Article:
by Patrick Ehlers & Drew Baumgartner
This article contains SPOILERS. If you haven’t read the issue yet, proceed at your own risk!
Patrick: What are we doing here? I mean, here, reading (or in my case, writing) a piece critical of a work of art? The art itself, issue two of Glitterbomb The Fame Game, is an exploration of emotional voyeurism, and is openly critical of the people profiting off the vulnerability of others. The risk associated with saying anything about this issue is always going to pale in comparison to the risk the creators take in actually expressing the story therein. Writer Jim Zub and artists Djibril Morissette-Phan and K. Michael Russell lay their own fears of fame out on the page in naked, sometimes groaningly obvious, ways. I can point this out and say “look how obvious this is”, but this is always going to be a weaker product than the story that actually says something.
The panel that lays out these risks is a collage of internet hate that Kaydon gets in response to being on Newswire. Twitter and Reddit and even our own comment sections can be shitty places for reasonable discourse — I’ve been told to “get fucked to death” for not praising a Godzilla comic highly enough — and Zub et. al let their worst impressions of the internet run amok on the page.
There are the classics within the deluge: both the ubiquitous “KILL YOURSELF” and the pithy, one-word message “CUNT” make all-caps appearances. But so do the messages that start off sounding like uncomfortably aggressive compliments and quickly morph into rape and death threats. This is the public’s reaction to Kaydon sincerely expressing emotions on television. Chelsie, the Newswire reporter who put the whole thing together is probably also going to be the target of some similar vitriol, but as she’s not the one offering her own emotions, she’s not nearly as concerned. It’s a damn chilling moment when her producer puts forth the concern “we’re going to get complaints,” only to be met with a cold “what else is new?”.
Where Zub, Morissette-Phan and Russell differentiate their message is in how they actually present the emotional moments of this issue, and by extension, the same manipulative moment of Chelsie’s segment. Russell’s colors soften and Morissette-Phan’s design of Marty morphs into an intensely adorable version of itself. It begs the question: who’s creating this saccharine moment? The TV crew or the comic creators?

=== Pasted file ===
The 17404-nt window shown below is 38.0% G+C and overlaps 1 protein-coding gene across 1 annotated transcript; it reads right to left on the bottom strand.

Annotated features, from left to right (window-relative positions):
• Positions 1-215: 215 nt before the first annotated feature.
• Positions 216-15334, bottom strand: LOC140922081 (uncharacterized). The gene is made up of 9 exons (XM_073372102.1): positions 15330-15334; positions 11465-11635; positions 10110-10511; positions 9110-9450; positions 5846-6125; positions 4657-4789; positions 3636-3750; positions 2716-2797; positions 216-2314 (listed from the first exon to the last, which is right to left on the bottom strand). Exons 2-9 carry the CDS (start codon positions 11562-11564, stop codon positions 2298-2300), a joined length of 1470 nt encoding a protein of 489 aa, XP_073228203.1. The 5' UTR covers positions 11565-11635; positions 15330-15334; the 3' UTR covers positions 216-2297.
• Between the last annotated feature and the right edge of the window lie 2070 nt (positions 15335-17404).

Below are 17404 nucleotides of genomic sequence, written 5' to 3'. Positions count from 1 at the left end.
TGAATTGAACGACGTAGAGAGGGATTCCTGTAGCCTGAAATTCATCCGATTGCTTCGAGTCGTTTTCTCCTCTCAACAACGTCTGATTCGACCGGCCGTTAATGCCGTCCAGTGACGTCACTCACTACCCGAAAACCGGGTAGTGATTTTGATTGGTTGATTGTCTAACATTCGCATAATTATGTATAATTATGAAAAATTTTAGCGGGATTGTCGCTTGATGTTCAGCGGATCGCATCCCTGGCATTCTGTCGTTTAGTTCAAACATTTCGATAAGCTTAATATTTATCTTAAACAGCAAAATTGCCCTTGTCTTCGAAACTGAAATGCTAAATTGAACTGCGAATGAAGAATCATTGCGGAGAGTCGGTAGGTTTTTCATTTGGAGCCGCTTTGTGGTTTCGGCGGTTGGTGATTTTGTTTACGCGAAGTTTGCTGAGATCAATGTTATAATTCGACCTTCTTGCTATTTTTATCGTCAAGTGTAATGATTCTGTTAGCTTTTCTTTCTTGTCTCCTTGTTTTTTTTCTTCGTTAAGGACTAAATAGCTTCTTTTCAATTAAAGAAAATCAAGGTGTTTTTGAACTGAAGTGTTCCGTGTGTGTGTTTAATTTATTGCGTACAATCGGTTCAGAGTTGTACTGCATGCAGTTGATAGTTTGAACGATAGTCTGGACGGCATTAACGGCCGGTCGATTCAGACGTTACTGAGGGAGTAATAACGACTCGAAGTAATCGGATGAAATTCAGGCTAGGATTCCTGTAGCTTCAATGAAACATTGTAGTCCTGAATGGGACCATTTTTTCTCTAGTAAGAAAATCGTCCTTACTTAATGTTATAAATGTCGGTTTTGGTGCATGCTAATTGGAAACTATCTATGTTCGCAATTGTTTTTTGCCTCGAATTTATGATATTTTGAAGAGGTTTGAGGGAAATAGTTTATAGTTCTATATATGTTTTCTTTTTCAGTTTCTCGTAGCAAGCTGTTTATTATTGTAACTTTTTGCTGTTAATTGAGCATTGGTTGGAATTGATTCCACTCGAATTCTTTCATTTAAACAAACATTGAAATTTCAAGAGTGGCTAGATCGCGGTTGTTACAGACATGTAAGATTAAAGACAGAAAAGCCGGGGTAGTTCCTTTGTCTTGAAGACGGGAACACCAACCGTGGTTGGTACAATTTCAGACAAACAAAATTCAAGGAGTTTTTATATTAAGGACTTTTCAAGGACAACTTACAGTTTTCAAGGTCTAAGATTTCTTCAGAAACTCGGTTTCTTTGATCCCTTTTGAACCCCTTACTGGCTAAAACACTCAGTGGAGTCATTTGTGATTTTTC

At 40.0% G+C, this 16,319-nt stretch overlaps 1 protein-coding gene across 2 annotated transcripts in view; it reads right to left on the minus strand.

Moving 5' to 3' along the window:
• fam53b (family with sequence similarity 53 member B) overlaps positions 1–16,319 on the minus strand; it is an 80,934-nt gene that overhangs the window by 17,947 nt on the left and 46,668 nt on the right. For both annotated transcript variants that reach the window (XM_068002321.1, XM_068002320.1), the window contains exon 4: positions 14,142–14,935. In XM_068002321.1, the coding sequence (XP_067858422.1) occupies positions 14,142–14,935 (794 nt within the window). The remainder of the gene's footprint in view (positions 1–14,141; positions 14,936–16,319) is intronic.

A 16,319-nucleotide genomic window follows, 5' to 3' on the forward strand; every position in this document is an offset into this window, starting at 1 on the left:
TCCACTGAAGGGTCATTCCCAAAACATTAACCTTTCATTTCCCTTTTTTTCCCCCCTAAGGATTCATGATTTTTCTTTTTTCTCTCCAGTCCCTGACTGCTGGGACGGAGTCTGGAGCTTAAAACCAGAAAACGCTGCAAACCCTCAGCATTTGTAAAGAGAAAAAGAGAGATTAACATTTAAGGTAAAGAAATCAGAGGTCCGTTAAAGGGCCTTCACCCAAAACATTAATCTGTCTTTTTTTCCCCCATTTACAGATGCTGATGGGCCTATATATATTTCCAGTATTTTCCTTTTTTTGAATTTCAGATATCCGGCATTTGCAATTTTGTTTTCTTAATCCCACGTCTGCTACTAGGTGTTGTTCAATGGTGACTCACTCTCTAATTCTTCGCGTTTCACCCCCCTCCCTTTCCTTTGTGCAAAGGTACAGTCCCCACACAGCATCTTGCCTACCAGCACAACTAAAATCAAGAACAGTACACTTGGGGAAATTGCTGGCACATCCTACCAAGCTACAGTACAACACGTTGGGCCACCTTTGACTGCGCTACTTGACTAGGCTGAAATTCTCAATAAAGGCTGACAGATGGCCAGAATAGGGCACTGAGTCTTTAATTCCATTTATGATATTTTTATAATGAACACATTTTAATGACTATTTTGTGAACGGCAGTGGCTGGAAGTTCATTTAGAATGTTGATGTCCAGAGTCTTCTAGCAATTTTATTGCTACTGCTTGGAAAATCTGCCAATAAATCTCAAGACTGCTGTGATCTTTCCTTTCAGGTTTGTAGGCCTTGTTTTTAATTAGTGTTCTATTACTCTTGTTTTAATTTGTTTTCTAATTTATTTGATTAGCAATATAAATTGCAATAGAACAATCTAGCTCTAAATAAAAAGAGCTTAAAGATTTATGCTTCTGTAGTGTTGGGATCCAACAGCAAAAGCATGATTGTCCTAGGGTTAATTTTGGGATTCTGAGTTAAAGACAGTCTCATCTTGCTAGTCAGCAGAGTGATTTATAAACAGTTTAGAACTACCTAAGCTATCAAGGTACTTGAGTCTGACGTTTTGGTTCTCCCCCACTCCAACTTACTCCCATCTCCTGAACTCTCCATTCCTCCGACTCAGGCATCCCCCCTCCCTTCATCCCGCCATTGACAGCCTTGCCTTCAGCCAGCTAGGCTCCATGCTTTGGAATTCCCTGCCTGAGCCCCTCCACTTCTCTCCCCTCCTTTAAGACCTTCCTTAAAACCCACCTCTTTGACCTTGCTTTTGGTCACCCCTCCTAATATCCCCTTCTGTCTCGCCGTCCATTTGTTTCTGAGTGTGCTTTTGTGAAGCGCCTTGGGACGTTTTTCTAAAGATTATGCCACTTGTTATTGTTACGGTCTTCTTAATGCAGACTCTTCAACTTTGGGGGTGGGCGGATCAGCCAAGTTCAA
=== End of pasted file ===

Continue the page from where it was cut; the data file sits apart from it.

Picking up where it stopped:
There is, of course, a layer of artifice no matter how we answer that question. The emotion the reader responds to belongs to one party (Marty and Kaydon) but is packaged by another. Both the agent and the reporter are necessarily more guarded throughout this process than Kaydon is.
Zub and Morissette-Phan telegraph the danger of Kaydon’s vulnerability early in this issue. There’s a poster on her bedroom wall on page one for the Darren Aronofsky flick Black Swan. The movie follows a young ballerina’s meltdown as she eventually gives all of herself to the lead role in Swan Lake. Spoilers for Black Swan: the exercise kills her. Nina, as portrayed by Natalie Portman, gives one hell of a moving performance, but she pays the ultimate price for it.
Drew, I know I’ve driven us to this “what’s the point of criticism?” conclusion before, and I never totally manage to convince myself that there’s no value in what we do. We are frequently vulnerable, offering readings that say a hell of a lot about what we fear. I guess the vulnerability I’m showing right now is my own insecurity about the value of my craft. In fact, maybe it’s damn myopic of me to even turn my reading into a commentary on how I engage with art. But the issue invites that kind of self-exploration, and is extremely honest about it to boot. Perhaps to a fault, but, hey, who am I to judge?
Drew: I think the difficulty is that we live in an age where “criticism” has expanded to include things that have nothing to do with critical discourse. There was a time when critics had read enough Barthes to draw a hard line between the critique of a work of art and a personal attack of the artist — you know, in addition to being decent human beings and being accountable to their publications. But the the internet has allowed amateurs with no accountability, familiar with The Death of the Author only as the subject of a threatening tweet, and emboldened by anonymity to call themselves “critics,” often feigning disbelief when artists push back on this stuff, suggesting that they are too sensitive to take “criticism.” Obviously, we’re most cued into this phenomenon in the comics world (where the confusion of serious analysis and ad hominem attacks cheapens what we do here), so it’s hard not to see a little bit of Zub’s own twitter feed (and Tumblr Q&A) reflected in that flood of hate Kaydon receives.